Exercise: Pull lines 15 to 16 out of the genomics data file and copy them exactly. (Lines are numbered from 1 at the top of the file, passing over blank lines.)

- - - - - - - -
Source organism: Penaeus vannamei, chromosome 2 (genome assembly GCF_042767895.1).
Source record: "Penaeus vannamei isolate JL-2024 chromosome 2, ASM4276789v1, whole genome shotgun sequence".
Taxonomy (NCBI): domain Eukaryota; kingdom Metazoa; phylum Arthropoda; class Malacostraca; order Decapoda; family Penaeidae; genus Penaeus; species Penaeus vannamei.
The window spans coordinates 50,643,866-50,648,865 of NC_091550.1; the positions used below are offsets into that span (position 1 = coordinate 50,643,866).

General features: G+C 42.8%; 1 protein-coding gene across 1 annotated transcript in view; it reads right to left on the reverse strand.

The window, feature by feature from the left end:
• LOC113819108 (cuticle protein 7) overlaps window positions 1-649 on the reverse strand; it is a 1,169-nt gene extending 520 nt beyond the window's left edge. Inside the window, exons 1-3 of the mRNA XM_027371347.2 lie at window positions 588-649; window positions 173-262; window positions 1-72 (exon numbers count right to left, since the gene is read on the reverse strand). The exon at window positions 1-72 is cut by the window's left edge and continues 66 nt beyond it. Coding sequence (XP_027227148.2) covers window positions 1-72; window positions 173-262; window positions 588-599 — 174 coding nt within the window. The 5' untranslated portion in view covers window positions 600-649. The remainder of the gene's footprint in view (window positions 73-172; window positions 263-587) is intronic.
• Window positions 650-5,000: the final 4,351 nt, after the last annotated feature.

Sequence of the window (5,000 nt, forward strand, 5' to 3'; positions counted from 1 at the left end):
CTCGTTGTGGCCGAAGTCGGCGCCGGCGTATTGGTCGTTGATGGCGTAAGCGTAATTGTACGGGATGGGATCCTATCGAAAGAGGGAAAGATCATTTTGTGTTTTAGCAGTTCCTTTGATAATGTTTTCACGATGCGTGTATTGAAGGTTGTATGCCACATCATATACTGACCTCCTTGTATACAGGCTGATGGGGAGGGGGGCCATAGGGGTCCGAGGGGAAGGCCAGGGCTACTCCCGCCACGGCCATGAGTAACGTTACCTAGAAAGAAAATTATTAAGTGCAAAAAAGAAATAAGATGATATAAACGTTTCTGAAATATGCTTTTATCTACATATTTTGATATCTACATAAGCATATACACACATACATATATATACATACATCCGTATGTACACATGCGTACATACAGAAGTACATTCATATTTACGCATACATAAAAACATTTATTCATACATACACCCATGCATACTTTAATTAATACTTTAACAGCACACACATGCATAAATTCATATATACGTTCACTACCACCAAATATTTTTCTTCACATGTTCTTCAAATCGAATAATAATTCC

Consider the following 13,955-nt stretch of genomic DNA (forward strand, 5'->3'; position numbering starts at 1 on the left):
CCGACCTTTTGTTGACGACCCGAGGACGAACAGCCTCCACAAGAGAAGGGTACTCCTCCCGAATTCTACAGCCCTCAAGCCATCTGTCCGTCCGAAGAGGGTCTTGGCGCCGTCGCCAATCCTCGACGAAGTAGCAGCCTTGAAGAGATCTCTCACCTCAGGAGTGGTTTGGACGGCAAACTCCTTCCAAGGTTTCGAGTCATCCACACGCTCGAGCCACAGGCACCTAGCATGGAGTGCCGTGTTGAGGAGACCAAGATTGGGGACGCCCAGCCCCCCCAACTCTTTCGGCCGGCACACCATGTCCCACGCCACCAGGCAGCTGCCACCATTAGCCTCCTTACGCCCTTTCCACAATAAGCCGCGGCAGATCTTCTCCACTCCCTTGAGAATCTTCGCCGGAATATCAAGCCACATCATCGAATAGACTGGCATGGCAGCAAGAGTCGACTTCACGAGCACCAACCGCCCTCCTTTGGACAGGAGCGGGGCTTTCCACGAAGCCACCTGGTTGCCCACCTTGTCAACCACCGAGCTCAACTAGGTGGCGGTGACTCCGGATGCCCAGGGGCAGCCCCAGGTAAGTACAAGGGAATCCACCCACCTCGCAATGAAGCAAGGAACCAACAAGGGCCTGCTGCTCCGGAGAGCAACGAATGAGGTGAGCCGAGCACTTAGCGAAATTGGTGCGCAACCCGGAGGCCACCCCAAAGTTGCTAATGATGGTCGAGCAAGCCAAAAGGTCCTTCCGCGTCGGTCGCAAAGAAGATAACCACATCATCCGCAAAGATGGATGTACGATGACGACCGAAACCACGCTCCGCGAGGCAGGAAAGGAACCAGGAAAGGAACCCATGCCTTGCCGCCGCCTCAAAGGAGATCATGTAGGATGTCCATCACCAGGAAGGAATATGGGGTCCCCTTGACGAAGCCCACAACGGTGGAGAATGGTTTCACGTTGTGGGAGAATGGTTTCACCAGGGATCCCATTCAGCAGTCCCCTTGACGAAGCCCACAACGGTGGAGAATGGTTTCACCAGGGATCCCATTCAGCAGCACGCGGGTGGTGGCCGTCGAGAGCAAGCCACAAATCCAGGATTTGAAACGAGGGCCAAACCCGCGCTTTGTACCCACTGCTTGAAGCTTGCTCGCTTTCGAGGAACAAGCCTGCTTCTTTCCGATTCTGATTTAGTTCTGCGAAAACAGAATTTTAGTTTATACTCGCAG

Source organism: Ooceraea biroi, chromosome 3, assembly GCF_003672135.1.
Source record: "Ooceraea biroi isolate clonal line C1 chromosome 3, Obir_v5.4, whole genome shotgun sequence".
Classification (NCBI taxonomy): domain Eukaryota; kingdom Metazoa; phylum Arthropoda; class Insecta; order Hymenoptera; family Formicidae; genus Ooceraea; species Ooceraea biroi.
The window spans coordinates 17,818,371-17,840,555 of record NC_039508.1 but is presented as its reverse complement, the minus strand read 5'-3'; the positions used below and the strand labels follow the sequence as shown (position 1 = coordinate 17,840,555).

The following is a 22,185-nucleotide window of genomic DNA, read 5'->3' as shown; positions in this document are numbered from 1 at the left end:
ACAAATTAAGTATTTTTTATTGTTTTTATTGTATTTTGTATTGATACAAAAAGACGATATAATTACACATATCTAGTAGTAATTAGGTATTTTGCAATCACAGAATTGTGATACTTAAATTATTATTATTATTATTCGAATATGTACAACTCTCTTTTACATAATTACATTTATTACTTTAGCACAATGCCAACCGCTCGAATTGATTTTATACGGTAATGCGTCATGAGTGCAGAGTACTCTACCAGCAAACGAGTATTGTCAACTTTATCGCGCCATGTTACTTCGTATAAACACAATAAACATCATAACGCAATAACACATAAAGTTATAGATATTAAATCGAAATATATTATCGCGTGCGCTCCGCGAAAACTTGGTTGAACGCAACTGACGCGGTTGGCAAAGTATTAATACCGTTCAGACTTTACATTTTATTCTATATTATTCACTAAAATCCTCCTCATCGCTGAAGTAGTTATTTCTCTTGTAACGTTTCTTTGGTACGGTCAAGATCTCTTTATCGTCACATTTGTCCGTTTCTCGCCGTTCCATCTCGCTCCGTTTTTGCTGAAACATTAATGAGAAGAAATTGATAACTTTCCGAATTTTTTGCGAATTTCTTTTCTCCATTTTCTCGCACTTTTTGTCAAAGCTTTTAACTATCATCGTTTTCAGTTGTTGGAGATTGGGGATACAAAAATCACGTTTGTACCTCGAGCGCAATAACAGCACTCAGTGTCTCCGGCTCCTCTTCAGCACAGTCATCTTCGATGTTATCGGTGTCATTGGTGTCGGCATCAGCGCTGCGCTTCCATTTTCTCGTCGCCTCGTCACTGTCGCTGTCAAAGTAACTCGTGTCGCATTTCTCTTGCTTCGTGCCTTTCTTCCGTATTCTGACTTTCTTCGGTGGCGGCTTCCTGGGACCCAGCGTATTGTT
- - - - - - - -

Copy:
Classification (NCBI taxonomy): domain Eukaryota; kingdom Metazoa; phylum Arthropoda; class Insecta; order Hymenoptera; family Formicidae; genus Ooceraea; species Ooceraea biroi.
The window spans coordinates 17,818,371-17,840,555 of record NC_039508.1 but is presented as its reverse complement, the minus strand read 5'-3'; the positions used below and the strand labels follow the sequence as shown (position 1 = coordinate 17,840,555).